Tyler Pugsley, former IBM Watson Health director, didn’t know that he was looking for a new job when he tuned into a podcast titled Digital Health Today in July. But that’s what happened after he heard an episode featuring Michelle Longmire, the CEO of the medical startup Medable. “The podcast host, Dan Kendall, later offered to introduce me to her, and we had lunch,” Pugsley recalled. Longmire showed him the company’s Axon app, which enables researchers to collect data from wearables, connected medical devices and mobile phones, and he was floored. “I was thinking: You gotta be kidding me. This is 1,000 times better than other technology I’ve seen,” Pugsley recounted.
It wasn’t long before Longmire offered him a role at the medical startup. “When I met Tyler and heard his vision of where we could go with it, and his understanding of the trends in the industry. I asked him, ‘Dude, is there any chance you are looking for a job?’” she said. “I thought, ‘This is a person who can accelerate our business.’”
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Pugsley got a formal offer the following Tuesday. “I signed it in about five minutes, and my first day was later on that week,” he remembered. “It was a no-brainer to me. I made the jump and never looked back.”
Founded in 2013, Medable was established to help healthcare organizations digitize patient data. “I look at it like it’s the Internet of Patients,” Longmire said.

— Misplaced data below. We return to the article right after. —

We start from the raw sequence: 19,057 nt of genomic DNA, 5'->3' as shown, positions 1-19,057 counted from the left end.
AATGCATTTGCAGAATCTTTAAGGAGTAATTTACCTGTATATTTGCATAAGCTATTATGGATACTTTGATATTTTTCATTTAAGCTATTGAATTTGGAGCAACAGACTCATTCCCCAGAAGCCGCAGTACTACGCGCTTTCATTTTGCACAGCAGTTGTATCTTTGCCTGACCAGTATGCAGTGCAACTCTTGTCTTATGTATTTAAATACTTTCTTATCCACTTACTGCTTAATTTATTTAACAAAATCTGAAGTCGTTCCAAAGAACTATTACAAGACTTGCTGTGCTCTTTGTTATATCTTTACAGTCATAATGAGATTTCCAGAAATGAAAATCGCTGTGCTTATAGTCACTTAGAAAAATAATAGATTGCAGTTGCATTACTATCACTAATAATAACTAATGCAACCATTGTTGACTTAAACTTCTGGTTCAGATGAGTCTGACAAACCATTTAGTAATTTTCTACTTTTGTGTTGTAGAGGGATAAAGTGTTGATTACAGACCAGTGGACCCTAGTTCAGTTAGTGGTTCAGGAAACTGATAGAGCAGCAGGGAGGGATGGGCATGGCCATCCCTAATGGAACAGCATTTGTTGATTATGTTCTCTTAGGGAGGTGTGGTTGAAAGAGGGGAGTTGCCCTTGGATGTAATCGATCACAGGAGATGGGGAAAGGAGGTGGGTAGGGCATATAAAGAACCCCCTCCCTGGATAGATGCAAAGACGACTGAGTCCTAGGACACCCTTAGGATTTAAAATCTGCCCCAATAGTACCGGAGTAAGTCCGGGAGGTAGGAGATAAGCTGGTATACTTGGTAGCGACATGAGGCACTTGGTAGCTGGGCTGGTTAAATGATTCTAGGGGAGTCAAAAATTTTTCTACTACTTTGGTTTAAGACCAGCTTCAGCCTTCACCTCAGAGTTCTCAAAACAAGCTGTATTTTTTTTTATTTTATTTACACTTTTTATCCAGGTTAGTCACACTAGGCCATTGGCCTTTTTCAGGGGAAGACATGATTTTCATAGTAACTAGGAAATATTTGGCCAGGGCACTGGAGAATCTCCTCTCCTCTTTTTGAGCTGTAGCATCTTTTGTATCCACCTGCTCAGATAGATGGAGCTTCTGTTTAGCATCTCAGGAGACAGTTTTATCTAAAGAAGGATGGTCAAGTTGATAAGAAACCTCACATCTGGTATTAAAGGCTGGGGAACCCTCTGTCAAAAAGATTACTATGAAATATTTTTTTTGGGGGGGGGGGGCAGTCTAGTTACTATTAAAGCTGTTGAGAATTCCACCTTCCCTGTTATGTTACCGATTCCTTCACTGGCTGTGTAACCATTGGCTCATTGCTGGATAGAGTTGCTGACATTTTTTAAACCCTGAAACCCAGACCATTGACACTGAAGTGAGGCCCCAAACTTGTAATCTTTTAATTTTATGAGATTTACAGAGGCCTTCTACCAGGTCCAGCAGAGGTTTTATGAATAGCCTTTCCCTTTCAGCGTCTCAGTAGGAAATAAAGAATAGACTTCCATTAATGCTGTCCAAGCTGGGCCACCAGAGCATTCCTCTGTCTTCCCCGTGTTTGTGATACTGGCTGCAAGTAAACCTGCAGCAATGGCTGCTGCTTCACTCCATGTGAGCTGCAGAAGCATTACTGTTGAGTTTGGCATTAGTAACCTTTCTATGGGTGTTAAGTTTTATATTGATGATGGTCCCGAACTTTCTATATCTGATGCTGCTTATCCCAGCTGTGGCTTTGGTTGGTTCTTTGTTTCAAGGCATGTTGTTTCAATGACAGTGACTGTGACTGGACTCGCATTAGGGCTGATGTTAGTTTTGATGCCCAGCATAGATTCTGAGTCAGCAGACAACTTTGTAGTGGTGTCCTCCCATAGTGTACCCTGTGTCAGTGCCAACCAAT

How did she found a medical startup around the idea? “I am a dermatologist and was a studying autoimmune disease at Stanford. I saw that, both in dermatology and in my research, the context of how people live is a big driver in the clinical manifestation of disease.” While genetics plays a vital role, for many autoimmune diseases, environmental factors also matter. Yet factors like pollution levels and sun exposure have been historically difficult to capture in clinical research. “The concept for Medable came out of recognizing that,” Longmire said. “In clinical care and medical research, if we could create a digital representation of the patient and their environment over time, we could understand diseases better and draw better insights from clinical studies.”
While many connected medical devices and wearables have entered the market in recent years, Longmire found that it was often difficult for clinicians to scale such technologies broadly enough to improve clinical care and research at large. “So we decided to build a platform to help do that,” Longmire stated. “If a clinical trial manager or a doctor wants to use a cool new connected medical technology, we wanted to help them get data from that device into the electronic medical record and make sure they comply with HIPAA. We wanted to help them make that new technology scale,” she said. “If every time a doctor wants to use a cool new connected device, and they have to go and get a developer to build an app, the technology won’t take off. Delivering them at scale requires platform integration to enable clinical researchers to use them just as they use a stethoscope or a pipette.”
Making it easier for clinicians to deploy new digital technologies frees them up to spend more time with patients, Pugsley said, and it also promises to transform how clinical trials are performed. “In the traditional setup, patients go into a site every so often, whether it is weekly or every couple of months,” he explained. “You are getting these individual time points of measurements on the patients,” he said. We see connected technologies like wearables — and even Alexa — playing an important role in how patients continuously collect data in the real world.”